Reddit has a thread started off by this post:
I am a student studying ancient greek and am consistently blown away by its difficulty and triviality. The construction I mentioned in the title is the word ὡς (pronounced os) plus a participle. Please, kind redditors, comfort me and show me that there is a more arbitrary and capricious rule or language. Thanks so much…
This, of course, is very silly—what’s so difficult, trivial, or capricious about ὡς or any other linguistic phenomenon? (of course, I suppose the emoticon at the end is supposed to convey “I know it’s silly, I’m just being funny, so don’t take it seriously and mock me”)—but there are a few nuggets of interest among the drearily predictable complaints about cases, tones, and the like; I particularly liked “Of all languages, Russian has probably the most developed cussing. You simply have no idea how strong and elaborate Russian cursing could get until you’ve spent some serious time in Russia. Say тримандоблядская пиздопроебина (tri-man-da-blia-tska-ya piz-da-pra-yo-bi-na) a dozen times.”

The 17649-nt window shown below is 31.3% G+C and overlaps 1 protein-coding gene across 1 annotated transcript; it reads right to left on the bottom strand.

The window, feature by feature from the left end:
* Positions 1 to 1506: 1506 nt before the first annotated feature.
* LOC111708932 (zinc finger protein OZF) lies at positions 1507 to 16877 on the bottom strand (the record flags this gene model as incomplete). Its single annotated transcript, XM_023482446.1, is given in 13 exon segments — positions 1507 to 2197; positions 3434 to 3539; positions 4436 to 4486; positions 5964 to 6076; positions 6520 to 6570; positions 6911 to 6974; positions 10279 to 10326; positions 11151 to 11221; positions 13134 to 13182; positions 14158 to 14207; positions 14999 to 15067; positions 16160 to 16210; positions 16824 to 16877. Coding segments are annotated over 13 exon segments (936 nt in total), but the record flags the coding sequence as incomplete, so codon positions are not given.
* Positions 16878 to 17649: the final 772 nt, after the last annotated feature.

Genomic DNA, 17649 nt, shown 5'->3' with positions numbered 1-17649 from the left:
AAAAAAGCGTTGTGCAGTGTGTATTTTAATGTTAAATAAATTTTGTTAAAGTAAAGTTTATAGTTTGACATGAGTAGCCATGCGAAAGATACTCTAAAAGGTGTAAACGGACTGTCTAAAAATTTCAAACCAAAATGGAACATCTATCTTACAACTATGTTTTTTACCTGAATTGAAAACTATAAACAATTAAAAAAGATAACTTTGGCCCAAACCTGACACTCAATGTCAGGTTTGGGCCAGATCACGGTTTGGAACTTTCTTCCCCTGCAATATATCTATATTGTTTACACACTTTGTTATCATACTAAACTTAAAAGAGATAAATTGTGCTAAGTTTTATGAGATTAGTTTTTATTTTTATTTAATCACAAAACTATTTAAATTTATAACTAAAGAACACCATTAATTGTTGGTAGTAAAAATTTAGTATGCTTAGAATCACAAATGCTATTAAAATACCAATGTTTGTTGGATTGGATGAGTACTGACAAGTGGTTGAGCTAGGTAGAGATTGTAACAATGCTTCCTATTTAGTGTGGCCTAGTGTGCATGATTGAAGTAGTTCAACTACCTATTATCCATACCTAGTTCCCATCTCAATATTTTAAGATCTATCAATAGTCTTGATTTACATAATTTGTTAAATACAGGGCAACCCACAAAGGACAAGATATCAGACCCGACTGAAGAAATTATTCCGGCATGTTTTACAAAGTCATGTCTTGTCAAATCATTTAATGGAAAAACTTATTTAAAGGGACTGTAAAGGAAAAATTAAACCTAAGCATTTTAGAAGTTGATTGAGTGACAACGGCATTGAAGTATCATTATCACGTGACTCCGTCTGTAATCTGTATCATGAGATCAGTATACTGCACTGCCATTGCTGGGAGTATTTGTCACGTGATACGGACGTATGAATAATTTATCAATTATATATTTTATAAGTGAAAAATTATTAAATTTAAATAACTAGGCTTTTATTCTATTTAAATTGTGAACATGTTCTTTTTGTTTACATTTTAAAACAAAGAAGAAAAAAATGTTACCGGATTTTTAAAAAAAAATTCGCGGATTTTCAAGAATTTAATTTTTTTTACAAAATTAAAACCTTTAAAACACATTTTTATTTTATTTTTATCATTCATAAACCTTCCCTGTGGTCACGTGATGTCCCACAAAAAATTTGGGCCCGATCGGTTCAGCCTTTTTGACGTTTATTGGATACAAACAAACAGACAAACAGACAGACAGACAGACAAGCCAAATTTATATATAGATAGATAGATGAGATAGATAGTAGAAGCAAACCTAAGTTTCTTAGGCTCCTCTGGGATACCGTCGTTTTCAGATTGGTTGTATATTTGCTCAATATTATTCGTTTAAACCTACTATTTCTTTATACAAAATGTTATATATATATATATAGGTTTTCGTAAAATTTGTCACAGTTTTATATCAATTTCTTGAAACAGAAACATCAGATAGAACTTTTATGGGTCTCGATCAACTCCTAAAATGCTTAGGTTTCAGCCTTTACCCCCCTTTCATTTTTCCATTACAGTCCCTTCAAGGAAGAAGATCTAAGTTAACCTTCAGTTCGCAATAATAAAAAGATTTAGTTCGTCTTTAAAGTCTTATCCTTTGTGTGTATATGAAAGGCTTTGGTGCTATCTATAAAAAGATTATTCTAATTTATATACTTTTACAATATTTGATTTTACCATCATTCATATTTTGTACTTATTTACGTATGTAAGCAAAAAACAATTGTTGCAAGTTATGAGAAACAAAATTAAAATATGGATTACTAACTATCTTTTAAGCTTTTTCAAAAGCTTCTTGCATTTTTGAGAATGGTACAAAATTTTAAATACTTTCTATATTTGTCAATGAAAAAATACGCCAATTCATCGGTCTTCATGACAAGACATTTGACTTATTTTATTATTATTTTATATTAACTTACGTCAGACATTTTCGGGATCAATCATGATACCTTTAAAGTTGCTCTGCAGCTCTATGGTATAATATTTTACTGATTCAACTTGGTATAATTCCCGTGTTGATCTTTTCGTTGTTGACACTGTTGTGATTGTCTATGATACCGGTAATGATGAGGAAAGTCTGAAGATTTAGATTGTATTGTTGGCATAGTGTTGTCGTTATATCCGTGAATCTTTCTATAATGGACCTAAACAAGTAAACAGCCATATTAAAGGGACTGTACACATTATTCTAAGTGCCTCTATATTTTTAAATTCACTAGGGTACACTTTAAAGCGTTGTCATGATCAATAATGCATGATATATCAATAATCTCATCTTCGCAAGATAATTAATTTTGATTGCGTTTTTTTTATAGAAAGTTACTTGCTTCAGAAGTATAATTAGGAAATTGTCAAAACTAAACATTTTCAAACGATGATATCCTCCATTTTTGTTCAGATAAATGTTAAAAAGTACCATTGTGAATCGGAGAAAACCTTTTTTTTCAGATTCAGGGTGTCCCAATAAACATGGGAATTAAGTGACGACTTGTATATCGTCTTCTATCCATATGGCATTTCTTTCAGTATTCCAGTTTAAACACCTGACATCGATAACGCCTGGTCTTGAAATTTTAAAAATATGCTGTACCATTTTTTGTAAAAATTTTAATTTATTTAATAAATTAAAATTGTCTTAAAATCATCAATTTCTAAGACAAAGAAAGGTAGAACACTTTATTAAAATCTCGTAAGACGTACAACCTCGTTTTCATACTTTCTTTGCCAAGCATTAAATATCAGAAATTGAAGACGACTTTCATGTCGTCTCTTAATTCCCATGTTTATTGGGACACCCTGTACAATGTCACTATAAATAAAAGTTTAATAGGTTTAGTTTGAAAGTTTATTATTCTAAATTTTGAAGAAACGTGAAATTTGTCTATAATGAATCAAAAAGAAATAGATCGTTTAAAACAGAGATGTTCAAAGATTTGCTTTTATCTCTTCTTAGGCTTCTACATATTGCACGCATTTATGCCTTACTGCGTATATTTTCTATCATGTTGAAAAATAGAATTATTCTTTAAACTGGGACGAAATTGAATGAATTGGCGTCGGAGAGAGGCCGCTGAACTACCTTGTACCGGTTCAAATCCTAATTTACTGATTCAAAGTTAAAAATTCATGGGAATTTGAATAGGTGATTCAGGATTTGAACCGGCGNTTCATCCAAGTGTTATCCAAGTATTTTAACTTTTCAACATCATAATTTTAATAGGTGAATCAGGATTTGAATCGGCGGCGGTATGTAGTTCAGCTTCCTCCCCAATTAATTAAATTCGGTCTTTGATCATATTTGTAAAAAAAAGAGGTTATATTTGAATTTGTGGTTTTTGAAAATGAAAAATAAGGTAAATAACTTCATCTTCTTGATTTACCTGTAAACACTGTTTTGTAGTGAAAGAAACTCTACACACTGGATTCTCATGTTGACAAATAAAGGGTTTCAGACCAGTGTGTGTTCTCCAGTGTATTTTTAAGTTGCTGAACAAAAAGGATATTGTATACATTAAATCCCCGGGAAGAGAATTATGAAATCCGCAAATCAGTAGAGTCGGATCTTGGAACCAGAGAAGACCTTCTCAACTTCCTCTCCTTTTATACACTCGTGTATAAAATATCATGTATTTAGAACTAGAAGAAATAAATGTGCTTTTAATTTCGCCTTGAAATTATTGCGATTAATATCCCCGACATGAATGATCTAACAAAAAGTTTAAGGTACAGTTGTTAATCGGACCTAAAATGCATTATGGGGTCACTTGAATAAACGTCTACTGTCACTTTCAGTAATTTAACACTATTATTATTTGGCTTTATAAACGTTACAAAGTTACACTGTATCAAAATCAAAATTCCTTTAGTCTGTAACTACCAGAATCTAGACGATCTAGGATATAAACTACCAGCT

What drew the attention of Avva (from whom I got the link), however, was this subthread, in which “maloney7″ says: “The Russian word for ‘stop’ has 7 syllables – ‘ost-an-av-le-va-yet-yes’ – which always made me laugh it’s so impractical.” The first respondent, “lampochka,” says, quite correctly, “It’s not ‘the’ Russian word for ‘stop’, it’s the longest you can deliberately drag it out. Ostanavlivaytes’ is a way to tell several people to stop several times or to be in the habit of of stopping. Even so, it has 6 syllables, not 7.” Another commenter points out that the seven-syllable version is indicative (‘you (plural) are stopping’), and lampochka adds that “there is a convenient monosyllabic bark, stoy.” Throughout all this, maloney7, while admitting the truth of what the others are saying, refuses to let go of the misguided attitude: “it just seemed odd that a word often used in emergencies was so long. And yes, you can say it shorter, but you get my drift.” No, not really, unless your drift is equally willing to make fun of English because you can say “Will all of you please be stopping, please?” Which is probably used in emergencies about as often as останавливаетесь.